Plant Functional Genomics: Methods and Protocols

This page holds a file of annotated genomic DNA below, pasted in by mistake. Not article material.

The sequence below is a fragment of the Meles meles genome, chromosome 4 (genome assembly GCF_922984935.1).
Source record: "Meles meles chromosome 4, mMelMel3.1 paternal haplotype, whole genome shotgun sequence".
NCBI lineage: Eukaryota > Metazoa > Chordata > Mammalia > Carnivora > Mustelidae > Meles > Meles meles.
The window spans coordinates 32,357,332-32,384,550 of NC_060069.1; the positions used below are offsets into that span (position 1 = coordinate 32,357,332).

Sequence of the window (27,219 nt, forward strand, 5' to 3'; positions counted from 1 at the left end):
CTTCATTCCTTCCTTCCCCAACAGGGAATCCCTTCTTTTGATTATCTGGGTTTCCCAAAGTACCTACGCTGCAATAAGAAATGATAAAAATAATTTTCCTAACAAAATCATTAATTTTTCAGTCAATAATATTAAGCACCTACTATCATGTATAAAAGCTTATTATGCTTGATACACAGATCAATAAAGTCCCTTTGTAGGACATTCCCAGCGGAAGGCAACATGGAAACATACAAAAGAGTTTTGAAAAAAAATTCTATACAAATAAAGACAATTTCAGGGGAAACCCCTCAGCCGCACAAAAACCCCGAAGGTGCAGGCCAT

Functional genomics is a young discipline whose origin can be traced back to the late 1980s and early 1990s, when molecular tools became available to determine the cellular functions of genes. Today, functional genomics is p- ceived as the analysis, often large-scale, that bridges the structure and organi- tion of genomes and the assessment of gene function. The completion in 2000 of the genome sequence of Arabidopsis thaliana has created a number of new and exciting challenges in plant functional genomics. The immediate task for the plant biology community is to establish the functions of the approximately 25,000 genes present in this model plant. One major issue that will remain even after this formidable task is c- pleted is establishing to what degree our understanding of the genome of one model organism, such as the dicot Arabidopsis, provides insight into the or- nization and function of genes in other plants. The genome sequence of rice, completed in 2002 as a result of the synergistic interaction of the private and public sectors, promises to significantly enrich our knowledge of the general organization of plant genomes. However, the tools available to investigate gene function in rice are lagging behind those offered by other model plant systems. Approaches available to investigate gene function become even more limited for plants other than the model systems of Arabidopsis, rice, and maize.
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